26

-

26

OCI of joint ventures and associates

10

-

-

-

(4)

-

-

(1)

(5)

-

(5)

Related tax movements

5

-

-

-

(4)

-

-

197

193

-

193

Total comprehensive expense for the year

 

-

-

-

2

-

127

(3,564)

(3,435)

1

(3,434)

Issues of ordinary shares - Rights issue 4

 

1,288

693

-

-

-

-

(10)

1,971

-

1,971

Issue of C Shares

 

-

-

(89)

-

-

-

1

(88)

-

(88)

Redemption of C Shares

 

-

-

92

-

-

-

(92)

-

-

-

Ordinary shares purchased

 

-

-

-

-

-

-

(1)

(1)

-

(1)

Share-based payments - direct to equity 2

 

-

-

-

-

-

-

27

27

-

27

Transactions with NCI

 

-

-

-

-

-

-

-

-

(1)

(1)

Related tax movements

5

-

-

-

-

-

-

5

5

-

5

Other changes in equity in the year

 

1,288

693

3

-

-

-

(70)

1,914

(1)

1,913

At 31 December 2020

 

1,674

1,012

162

(94)

650

524

(8,825)

(4,897)

22

(4,875)

                           

1   At 31 December 2021, 29,405,191 ordinary shares with a net book value of £65m (2020: 39,866,717 ordinary shares with a net book value of £89m) were held for the purpose of share-based payment plans and included in accumulated losses. During the year:

- 10,667,095 ordinary shares with a net book value of £24m (2020: 3,458,865 ordinary shares with a net book value of £29m) vested in share-based payment plans; and

- the Company acquired none (2020: 85,724) of its ordinary shares via reinvestment of dividends received on its own shares and purchased none (2020: 30,763,282) of its ordinary shares through purchases on the London Stock Exchange.

2   Share-based payments - direct to equity is the share-based payment charge for the year less the actual cost of vesting excluding those vesting from own shares and cash received on share-based schemes vesting.

3  Relates to NCI investment received in the year in respect of Rolls-Royce SMR Limited. Further detail can be found on page 19.

4   In 2020, the Company issued 6,436,601,676 new ordinary shares with a net book value of £1,288m and the Employee Share Trust subscribed for new shares at a value of £10m relating to the November 2020 rights issue. The amount credited to share premium is net of £79m in relation to transaction costs associated with the rights issue.

 

 

Notes to the year-end financial statements

 

1     Basis of preparation and accounting policies

Reporting entity

Rolls-Royce Holdings plc (the 'Company') is a public company limited by shares incorporated under the Companies Act 2006 and domiciled in the UK. These condensed consolidated financial statements of the Company as at and for the year ended 31 December 2021 consist of the consolidation of the financial statements of the Company and its subsidiaries (together referred to as the "Group") and include the Group's interest in jointly controlled and associated entities.

The consolidated financial statements of the Group as at and for the year ended 31 December 2021 (Annual Report 2021) are available upon request from the Company Secretary, Rolls-Royce Holdings plc, Kings Place, 90 York Way, London, N1 9FX.

Statement of compliance

These condensed consolidated financial statements have been prepared in accordance with UK adopted International Accounting  Standards (IAS) and interpretations issued by the IFRS Interpretations Committee applicable to companies reporting under UK adopted IFRS. They do not include all the information required for full annual statements and should be read in conjunction with the 2021 Annual Report.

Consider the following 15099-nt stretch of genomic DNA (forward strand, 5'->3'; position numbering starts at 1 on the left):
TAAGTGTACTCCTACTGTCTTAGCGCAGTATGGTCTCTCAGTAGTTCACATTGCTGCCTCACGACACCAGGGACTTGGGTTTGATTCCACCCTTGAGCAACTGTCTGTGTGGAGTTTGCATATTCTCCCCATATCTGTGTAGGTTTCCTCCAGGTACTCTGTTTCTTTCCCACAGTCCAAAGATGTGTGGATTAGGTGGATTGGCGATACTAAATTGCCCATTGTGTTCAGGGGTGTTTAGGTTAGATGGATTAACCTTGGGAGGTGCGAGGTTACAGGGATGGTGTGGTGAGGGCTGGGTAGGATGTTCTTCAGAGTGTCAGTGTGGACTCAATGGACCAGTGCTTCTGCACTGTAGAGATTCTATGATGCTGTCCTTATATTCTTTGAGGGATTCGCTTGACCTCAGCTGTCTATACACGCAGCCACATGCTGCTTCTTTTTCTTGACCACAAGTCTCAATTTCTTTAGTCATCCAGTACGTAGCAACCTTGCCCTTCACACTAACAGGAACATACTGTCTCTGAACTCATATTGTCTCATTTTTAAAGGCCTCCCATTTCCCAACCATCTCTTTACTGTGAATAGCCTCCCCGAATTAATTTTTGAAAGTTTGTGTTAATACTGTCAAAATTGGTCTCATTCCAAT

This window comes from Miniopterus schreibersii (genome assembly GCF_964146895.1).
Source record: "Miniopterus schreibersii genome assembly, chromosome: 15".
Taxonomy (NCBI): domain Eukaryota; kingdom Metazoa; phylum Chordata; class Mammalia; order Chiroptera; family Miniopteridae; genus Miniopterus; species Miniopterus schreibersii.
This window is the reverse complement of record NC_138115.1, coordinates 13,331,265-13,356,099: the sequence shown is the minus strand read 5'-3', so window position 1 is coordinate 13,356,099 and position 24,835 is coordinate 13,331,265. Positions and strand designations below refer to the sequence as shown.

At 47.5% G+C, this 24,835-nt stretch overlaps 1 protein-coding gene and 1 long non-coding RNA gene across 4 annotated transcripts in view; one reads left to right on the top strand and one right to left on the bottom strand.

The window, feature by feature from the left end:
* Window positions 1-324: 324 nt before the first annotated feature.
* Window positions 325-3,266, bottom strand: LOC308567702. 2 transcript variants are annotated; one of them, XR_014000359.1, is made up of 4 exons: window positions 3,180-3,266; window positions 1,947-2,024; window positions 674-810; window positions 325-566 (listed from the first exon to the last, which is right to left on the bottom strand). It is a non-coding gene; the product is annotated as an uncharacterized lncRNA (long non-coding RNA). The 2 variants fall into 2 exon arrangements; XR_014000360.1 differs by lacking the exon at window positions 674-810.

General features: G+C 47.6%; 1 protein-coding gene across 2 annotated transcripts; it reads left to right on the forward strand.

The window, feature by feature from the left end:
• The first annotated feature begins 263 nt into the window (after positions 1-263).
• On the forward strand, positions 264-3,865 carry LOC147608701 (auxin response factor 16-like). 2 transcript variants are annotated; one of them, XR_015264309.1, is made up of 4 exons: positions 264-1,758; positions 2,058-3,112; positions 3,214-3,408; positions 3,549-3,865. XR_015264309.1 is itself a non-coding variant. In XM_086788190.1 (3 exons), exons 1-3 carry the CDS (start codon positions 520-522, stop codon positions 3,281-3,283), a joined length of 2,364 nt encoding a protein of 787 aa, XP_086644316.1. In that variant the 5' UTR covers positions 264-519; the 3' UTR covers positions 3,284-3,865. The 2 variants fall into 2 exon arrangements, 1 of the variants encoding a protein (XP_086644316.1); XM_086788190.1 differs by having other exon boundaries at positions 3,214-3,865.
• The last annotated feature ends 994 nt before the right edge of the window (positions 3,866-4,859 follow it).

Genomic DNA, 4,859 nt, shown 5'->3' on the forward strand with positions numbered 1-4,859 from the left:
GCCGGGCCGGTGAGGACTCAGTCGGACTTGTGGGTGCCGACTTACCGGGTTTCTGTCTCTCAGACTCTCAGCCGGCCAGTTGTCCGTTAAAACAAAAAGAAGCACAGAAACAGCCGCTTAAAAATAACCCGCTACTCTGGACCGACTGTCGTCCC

The Board of directors approved the condensed consolidated financial statements on 24 February 2022. They are not statutory accounts within the meaning of section 435 of the Companies Act 2006.

The Group's financial statements for the year ended 31 December 2021 were approved by the Board on 24 February 2022. They have been reported on by the Group's auditors and will be delivered to the registrar of companies in due course. The report of the auditors was (i) unqualified, (ii) did not include a reference to any matters to which the auditors drew attention by way of emphasis without qualifying their report, and (iii) did not contain a statement under section 498(2) or (3) of the Companies Act 2006.

The comparative figures for the financial year 31 December 2020 have been extracted from the Group's statutory accounts for that financial year. The 2020 financial statements, which were prepared in accordance with international accounting standards in conformity with the requirements of the Companies Act 2006 and IFRS adopted pursuant to Regulation (EC) No 1606/2002 as it applies in the European Union, have been reported on by the Group's auditors and delivered to the registrar of companies. There are no differences for the Group in applying each of these accounting frameworks. The report of the auditors was (i) unqualified, (ii) did not include a reference to any matters to which the auditors drew attention by way of emphasis without qualifying their report, and (iii) did not contain a statement under section 498(2) or (3) of the Companies Act 2006.

Changes to accounting policies

In April 2021, the IFRS Interpretations Committee published its final agenda decision on Configuration and Customisation costs in a Cloud Computing Arrangement. The agenda decision considers how a customer accounts for configuration or customisation costs where an intangible asset is not recognised in a cloud computing arrangement. The agenda decision does not have a material impact on the Group in respect of the current period or prior periods.